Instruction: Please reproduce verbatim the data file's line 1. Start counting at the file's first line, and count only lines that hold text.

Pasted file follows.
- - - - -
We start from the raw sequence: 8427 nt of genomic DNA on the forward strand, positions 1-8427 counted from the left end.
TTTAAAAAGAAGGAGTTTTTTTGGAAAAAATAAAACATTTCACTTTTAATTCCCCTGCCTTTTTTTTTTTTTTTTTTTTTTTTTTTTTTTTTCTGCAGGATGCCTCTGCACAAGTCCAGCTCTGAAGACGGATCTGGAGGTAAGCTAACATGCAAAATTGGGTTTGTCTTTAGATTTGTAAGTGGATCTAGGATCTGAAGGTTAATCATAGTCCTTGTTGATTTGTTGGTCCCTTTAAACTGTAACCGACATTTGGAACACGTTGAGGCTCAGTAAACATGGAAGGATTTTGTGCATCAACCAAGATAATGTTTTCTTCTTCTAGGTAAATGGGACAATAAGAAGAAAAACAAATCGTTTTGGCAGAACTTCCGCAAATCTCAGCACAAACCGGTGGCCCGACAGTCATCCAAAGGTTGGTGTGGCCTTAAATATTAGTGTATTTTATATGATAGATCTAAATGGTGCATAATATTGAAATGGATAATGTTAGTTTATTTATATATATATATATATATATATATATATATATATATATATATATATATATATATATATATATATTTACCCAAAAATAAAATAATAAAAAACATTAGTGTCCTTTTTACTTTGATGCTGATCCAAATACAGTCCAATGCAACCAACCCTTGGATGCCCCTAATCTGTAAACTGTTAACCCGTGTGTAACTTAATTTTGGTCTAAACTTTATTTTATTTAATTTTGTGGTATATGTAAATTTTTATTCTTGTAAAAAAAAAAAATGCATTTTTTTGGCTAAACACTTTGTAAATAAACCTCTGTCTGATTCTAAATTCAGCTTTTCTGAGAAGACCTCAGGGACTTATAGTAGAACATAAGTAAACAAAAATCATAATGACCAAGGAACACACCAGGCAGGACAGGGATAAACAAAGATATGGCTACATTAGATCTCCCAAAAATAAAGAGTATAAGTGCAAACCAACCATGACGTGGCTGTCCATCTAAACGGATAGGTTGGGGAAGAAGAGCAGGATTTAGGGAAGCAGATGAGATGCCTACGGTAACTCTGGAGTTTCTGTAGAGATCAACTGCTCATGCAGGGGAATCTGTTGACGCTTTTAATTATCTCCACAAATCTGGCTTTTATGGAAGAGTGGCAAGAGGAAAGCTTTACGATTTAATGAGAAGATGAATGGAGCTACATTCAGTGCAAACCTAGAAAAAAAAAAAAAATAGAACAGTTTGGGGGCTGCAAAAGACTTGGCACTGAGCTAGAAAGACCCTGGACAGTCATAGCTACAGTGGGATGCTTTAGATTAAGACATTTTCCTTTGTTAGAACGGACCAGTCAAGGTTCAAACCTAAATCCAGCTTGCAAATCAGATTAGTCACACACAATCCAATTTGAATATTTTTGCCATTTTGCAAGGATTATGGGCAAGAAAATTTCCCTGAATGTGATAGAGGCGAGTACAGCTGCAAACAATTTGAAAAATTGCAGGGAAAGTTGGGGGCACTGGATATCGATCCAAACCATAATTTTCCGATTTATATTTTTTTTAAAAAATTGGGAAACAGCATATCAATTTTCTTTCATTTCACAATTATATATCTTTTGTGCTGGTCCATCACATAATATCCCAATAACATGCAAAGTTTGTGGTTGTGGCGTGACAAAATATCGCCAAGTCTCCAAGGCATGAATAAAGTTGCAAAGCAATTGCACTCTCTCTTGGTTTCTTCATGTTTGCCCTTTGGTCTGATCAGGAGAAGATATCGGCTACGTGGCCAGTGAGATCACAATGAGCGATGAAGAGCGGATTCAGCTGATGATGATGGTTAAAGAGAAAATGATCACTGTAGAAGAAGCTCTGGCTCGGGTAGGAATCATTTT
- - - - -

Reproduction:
We start from the raw sequence: 8427 nt of genomic DNA on the forward strand, positions 1-8427 counted from the left end.